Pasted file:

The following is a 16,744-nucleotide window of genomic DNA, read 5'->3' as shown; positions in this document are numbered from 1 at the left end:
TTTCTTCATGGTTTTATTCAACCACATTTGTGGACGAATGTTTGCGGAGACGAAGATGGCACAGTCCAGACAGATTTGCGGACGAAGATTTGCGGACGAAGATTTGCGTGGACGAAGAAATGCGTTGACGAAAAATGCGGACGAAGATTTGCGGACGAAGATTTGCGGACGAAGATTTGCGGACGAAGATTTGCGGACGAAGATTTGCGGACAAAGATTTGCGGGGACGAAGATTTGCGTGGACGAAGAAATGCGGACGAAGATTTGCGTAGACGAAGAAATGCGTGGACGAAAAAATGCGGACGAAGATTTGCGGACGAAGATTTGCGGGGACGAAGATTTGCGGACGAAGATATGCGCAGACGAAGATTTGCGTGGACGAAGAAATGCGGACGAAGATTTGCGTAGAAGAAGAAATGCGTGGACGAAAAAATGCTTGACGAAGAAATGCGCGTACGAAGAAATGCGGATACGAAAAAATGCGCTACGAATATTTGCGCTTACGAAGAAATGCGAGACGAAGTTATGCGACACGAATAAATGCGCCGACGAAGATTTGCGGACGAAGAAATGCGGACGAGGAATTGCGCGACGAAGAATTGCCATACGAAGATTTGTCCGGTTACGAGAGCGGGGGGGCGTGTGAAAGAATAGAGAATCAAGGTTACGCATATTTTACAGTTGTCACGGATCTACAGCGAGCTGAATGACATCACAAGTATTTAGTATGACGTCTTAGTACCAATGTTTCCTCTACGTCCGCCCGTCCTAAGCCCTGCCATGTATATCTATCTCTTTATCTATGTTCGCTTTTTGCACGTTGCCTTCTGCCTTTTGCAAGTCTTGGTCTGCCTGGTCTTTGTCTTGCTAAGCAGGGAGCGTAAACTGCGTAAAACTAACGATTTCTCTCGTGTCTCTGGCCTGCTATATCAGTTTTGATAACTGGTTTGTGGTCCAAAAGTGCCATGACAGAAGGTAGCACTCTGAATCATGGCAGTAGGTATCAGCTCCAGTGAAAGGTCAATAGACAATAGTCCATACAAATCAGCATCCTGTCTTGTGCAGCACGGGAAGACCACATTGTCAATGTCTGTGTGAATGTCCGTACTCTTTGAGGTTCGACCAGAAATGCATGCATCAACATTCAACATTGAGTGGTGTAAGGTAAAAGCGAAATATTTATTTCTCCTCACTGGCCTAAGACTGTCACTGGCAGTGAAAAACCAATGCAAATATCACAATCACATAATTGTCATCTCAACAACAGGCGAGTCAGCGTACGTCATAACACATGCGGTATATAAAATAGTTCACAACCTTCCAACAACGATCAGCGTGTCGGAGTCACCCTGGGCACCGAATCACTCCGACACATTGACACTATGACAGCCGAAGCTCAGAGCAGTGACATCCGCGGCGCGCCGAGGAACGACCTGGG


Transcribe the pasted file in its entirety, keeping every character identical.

The following is a 16,744-nucleotide window of genomic DNA, read 5'->3' as shown; positions in this document are numbered from 1 at the left end:
TTTCTTCATGGTTTTATTCAACCACATTTGTGGACGAATGTTTGCGGAGACGAAGATGGCACAGTCCAGACAGATTTGCGGACGAAGATTTGCGGACGAAGATTTGCGTGGACGAAGAAATGCGTTGACGAAAAATGCGGACGAAGATTTGCGGACGAAGATTTGCGGACGAAGATTTGCGGACGAAGATTTGCGGACGAAGATTTGCGGACAAAGATTTGCGGGGACGAAGATTTGCGTGGACGAAGAAATGCGGACGAAGATTTGCGTAGACGAAGAAATGCGTGGACGAAAAAATGCGGACGAAGATTTGCGGACGAAGATTTGCGGGGACGAAGATTTGCGGACGAAGATATGCGCAGACGAAGATTTGCGTGGACGAAGAAATGCGGACGAAGATTTGCGTAGAAGAAGAAATGCGTGGACGAAAAAATGCTTGACGAAGAAATGCGCGTACGAAGAAATGCGGATACGAAAAAATGCGCTACGAATATTTGCGCTTACGAAGAAATGCGAGACGAAGTTATGCGACACGAATAAATGCGCCGACGAAGATTTGCGGACGAAGAAATGCGGACGAGGAATTGCGCGACGAAGAATTGCCATACGAAGATTTGTCCGGTTACGAGAGCGGGGGGGCGTGTGAAAGAATAGAGAATCAAGGTTACGCATATTTTACAGTTGTCACGGATCTACAGCGAGCTGAATGACATCACAAGTATTTAGTATGACGTCTTAGTACCAATGTTTCCTCTACGTCCGCCCGTCCTAAGCCCTGCCATGTATATCTATCTCTTTATCTATGTTCGCTTTTTGCACGTTGCCTTCTGCCTTTTGCAAGTCTTGGTCTGCCTGGTCTTTGTCTTGCTAAGCAGGGAGCGTAAACTGCGTAAAACTAACGATTTCTCTCGTGTCTCTGGCCTGCTATATCAGTTTTGATAACTGGTTTGTGGTCCAAAAGTGCCATGACAGAAGGTAGCACTCTGAATCATGGCAGTAGGTATCAGCTCCAGTGAAAGGTCAATAGACAATAGTCCATACAAATCAGCATCCTGTCTTGTGCAGCACGGGAAGACCACATTGTCAATGTCTGTGTGAATGTCCGTACTCTTTGAGGTTCGACCAGAAATGCATGCATCAACATTCAACATTGAGTGGTGTAAGGTAAAAGCGAAATATTTATTTCTCCTCACTGGCCTAAGACTGTCACTGGCAGTGAAAAACCAATGCAAATATCACAATCACATAATTGTCATCTCAACAACAGGCGAGTCAGCGTACGTCATAACACATGCGGTATATAAAATAGTTCACAACCTTCCAACAACGATCAGCGTGTCGGAGTCACCCTGGGCACCGAATCACTCCGACACATTGACACTATGACAGCCGAAGCTCAGAGCAGTGACATCCGCGGCGCGCCGAGGAACGACCTGGG